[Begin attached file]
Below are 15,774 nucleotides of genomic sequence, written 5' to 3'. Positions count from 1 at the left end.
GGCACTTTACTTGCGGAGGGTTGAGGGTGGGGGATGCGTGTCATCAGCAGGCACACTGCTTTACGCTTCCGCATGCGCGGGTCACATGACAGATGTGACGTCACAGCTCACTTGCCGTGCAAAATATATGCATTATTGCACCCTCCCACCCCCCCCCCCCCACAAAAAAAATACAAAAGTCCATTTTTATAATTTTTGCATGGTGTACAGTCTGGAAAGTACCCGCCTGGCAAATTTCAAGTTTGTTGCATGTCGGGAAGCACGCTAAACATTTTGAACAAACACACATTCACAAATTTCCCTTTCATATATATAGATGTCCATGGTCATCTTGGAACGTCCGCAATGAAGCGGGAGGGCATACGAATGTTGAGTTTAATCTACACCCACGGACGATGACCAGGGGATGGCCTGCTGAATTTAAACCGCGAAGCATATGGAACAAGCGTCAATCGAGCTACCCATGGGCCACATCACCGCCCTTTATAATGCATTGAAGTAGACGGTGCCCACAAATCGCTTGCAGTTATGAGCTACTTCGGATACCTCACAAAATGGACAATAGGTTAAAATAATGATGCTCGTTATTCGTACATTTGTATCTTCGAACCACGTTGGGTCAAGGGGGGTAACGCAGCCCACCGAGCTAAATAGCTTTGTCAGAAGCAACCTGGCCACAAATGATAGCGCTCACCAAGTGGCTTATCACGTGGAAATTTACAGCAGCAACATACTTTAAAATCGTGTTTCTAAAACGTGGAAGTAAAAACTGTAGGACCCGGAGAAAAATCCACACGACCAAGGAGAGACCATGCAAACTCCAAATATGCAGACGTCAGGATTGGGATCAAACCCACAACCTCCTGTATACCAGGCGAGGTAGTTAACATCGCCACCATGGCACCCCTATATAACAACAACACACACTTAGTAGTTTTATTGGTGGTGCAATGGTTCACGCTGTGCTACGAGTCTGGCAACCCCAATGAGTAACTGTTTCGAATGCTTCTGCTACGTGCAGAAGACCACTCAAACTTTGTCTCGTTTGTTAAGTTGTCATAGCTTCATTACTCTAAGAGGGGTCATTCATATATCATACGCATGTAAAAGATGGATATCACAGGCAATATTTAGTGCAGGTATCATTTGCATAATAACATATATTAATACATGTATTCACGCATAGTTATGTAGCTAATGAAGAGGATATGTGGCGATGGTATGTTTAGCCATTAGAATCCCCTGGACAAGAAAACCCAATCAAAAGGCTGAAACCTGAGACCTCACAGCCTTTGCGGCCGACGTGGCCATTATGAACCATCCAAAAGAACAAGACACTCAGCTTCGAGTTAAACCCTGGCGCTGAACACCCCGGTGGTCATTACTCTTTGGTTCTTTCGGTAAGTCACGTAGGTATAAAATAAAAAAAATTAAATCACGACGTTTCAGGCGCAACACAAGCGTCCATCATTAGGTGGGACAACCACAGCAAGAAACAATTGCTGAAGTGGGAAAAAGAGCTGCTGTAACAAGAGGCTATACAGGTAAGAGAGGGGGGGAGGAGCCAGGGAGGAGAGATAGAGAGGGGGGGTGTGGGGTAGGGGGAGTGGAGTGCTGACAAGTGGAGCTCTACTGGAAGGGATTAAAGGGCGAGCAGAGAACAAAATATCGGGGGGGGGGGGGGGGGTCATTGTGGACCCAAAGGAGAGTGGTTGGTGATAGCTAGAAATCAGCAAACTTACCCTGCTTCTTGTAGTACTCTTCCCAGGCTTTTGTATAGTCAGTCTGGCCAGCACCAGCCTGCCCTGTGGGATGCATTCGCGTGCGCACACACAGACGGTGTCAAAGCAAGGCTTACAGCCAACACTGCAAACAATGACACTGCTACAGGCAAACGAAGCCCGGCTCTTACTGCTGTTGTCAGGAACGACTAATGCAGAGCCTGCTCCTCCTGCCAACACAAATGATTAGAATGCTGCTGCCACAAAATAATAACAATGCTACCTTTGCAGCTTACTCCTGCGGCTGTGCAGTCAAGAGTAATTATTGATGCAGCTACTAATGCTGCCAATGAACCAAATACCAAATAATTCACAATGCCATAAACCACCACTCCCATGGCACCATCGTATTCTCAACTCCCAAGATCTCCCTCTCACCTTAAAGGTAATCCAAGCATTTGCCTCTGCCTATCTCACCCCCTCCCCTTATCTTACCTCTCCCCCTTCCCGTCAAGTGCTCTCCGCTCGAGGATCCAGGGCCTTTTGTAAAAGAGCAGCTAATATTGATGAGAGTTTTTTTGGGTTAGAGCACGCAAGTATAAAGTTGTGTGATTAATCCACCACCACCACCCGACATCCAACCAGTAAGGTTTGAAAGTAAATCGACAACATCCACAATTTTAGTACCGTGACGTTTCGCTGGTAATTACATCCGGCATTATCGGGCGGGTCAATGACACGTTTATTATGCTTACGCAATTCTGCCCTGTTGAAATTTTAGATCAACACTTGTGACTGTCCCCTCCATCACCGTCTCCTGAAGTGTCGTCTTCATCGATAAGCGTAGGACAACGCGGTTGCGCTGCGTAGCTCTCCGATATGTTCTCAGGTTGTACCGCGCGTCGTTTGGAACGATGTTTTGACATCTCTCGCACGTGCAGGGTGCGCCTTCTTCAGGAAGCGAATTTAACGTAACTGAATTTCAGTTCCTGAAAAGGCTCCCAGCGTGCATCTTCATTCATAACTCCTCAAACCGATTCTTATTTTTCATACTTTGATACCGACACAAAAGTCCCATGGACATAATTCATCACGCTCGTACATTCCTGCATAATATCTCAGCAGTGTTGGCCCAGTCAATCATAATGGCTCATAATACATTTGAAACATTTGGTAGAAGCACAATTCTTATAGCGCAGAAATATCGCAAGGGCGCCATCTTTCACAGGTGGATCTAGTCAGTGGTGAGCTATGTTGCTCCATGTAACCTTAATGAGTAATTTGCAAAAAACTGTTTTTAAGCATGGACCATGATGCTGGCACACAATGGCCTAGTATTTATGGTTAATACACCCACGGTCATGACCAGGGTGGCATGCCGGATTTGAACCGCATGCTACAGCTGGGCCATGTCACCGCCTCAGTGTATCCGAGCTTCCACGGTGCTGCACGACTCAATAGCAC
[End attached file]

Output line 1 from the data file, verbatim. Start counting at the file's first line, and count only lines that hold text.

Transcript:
Below are 15,774 nucleotides of genomic sequence, written 5' to 3'. Positions count from 1 at the left end.